This opinion article by Business Council chief executive Jennifer Westacott was published in the Financial Review on Thursday 11 April 2019.
An anti-business and anti-growth agenda simply cannot deliver the wider horizons that Australians look for.
Rarely have Australians faced a more important set of policy choices.
Do we really believe the economic growth we’re currently achieving is good enough to deliver the higher wages, better living standards, much-needed infrastructure, and the health and education services that Australians want and need?
Do we seriously believe the economy can continue growing if we don’t do the hard yards of implementing the pro-growth policies that will increase investment to drive productivity and innovation?
We need to stop kidding ourselves and remember that Australia’s fortunes are exposed to global forces, where some elements can be managed but others are beyond our control.
Against these headwinds, every single thing done at a national, community and business level must be to make Australia stronger and more resilient.
Over the past 12 months we’ve travelled to Adelaide, Broadmeadows, Penrith, Gladstone, Busselton, Toowoomba, Geelong, Townsville, Cairns and Hobart, listening to Australians.
Just like other major institutions, employers know we must work to rebuild trust with the community – and we are.
The Australians we’ve spoken to are clear: an anti-business, anti-growth agenda won’t deliver the increased opportunities they want for themselves and their families.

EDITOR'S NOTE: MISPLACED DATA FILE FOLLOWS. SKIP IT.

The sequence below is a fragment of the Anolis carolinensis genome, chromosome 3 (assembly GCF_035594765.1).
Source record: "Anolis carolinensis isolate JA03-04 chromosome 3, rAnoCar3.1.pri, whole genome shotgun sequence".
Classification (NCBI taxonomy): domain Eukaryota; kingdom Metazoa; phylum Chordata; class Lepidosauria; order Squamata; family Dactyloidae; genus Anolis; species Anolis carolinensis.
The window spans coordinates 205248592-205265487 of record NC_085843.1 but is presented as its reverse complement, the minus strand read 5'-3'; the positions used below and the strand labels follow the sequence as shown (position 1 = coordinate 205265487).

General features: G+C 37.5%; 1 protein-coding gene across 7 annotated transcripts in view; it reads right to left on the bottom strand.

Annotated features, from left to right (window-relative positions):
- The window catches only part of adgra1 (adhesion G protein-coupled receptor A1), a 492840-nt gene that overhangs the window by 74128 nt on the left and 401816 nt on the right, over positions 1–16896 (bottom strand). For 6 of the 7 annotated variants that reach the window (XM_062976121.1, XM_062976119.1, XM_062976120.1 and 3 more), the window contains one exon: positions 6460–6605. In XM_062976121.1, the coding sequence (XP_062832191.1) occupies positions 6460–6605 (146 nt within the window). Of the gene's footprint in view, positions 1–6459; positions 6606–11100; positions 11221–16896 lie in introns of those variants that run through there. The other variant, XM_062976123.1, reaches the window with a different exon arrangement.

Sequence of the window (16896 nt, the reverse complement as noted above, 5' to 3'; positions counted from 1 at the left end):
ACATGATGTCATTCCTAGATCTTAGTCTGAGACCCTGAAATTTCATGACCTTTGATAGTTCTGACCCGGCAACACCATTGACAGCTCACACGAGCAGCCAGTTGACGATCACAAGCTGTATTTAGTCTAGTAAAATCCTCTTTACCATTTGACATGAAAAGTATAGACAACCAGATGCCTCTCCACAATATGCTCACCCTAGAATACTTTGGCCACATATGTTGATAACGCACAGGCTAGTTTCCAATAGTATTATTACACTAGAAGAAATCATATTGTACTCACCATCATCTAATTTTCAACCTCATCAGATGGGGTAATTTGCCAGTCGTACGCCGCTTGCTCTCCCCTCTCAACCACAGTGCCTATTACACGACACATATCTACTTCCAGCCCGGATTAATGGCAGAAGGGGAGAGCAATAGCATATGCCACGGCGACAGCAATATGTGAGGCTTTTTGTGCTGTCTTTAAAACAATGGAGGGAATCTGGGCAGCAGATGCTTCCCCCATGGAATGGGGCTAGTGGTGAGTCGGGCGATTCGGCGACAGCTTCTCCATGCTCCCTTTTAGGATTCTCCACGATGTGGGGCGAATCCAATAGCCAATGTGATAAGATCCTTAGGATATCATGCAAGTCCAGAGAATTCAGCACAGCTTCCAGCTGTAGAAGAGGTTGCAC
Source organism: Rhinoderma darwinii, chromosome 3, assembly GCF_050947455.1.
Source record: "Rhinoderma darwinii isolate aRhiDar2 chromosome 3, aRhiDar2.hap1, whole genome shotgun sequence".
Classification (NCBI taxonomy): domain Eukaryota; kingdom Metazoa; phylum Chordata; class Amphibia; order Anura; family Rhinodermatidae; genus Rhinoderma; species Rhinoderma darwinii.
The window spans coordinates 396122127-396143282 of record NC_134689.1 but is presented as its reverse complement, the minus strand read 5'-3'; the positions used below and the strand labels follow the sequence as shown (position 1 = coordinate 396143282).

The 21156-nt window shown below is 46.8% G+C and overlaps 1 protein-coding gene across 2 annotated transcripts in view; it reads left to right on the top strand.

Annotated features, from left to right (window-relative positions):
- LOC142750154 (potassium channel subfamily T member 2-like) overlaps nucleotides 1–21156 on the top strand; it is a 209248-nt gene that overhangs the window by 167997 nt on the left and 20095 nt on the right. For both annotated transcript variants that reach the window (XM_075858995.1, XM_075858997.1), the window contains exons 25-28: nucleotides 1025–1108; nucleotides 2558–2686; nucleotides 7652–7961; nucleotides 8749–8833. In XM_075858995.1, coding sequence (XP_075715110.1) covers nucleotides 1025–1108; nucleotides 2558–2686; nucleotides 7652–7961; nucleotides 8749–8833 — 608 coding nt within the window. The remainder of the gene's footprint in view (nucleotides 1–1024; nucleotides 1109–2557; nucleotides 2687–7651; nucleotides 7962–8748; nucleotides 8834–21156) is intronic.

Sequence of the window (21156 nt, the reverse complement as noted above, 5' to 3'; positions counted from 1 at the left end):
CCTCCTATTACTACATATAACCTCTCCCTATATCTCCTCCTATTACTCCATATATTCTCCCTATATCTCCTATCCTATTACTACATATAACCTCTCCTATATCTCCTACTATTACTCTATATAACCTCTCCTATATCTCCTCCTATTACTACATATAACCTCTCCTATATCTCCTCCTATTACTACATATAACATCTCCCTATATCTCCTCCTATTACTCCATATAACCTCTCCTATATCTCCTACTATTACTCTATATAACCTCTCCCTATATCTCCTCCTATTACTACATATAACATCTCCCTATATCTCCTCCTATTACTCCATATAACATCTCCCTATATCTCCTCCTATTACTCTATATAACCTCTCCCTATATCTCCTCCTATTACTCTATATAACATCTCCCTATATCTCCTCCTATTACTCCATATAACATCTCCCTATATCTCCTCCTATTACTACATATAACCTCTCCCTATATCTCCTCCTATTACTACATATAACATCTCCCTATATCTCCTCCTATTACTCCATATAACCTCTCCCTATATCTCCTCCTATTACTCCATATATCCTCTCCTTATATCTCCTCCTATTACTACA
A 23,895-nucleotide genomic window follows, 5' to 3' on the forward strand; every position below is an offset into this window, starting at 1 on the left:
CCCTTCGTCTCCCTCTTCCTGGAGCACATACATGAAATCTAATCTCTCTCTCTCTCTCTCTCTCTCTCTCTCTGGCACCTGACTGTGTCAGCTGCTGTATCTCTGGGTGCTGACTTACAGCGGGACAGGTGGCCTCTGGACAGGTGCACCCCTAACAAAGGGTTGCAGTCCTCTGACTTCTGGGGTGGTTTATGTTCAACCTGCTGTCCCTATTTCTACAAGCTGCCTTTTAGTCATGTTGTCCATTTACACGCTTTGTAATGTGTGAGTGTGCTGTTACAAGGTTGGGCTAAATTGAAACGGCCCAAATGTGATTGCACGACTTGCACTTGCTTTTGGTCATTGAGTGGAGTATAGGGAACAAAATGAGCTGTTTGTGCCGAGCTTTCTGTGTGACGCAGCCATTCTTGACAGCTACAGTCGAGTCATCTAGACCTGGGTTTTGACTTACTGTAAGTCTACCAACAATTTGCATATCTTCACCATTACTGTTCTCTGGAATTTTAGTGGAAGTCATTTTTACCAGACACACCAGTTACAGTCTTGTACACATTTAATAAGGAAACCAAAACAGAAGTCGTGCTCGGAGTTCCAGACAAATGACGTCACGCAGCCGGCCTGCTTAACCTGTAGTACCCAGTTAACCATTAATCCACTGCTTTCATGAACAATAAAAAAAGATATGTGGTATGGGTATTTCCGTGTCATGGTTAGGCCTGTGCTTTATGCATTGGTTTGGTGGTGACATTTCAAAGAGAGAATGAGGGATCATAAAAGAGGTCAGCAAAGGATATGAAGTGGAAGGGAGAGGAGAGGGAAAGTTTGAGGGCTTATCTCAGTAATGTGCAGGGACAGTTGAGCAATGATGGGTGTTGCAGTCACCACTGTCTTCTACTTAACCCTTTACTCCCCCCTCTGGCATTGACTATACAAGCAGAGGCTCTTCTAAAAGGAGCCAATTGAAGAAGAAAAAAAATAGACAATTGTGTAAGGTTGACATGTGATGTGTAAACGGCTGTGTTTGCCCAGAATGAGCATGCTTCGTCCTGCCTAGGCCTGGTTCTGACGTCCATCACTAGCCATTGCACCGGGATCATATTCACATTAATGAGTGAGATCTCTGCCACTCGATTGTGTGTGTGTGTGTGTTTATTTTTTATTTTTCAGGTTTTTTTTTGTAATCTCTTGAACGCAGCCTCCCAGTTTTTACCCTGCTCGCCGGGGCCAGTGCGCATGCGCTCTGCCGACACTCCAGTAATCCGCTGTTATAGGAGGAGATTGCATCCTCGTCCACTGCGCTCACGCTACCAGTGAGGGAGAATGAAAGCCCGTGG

Australians want action to increase their wages, lower their electricity bills and living costs, increase their skills to keep working as technology changes their workplaces, and action to reduce congestion in the cities.
To deliver on these concerns, we must keep the budget in order while accelerating economic growth.
One of the best ways to drive faster economic growth is to increase productivity. This means attracting more investment and innovation, so businesses can improve the way they operate; working smarter and more efficiently.
This has always been, is currently, and will always be the central plank to delivering lasting increases to wages and living standards, outside of a commodity prices boom.
Over the past 55 years, the Australian economy has grown at an average of 3.5 per cent, and experienced five recessions.
But right now, the economy is growing at just 2.3 per cent. To put this in context, consider this: If economic growth averages 3.5 per cent over the next 36 years, the average real income for an Australian would grow from around $75,000 today to around $160,000 a year in today’s dollars.
This is about $40,000 higher than the average income per person of $122,000 predicted in the last Intergenerational Report (IGR).
It would also mean an extra $290 billion plus of tax revenues in today’s dollars – more money to spend on schools, hospitals and infrastructure.
If economic growth runs at just 2.5 per cent a year, then by 2055 each Australian would have an income around $108,000.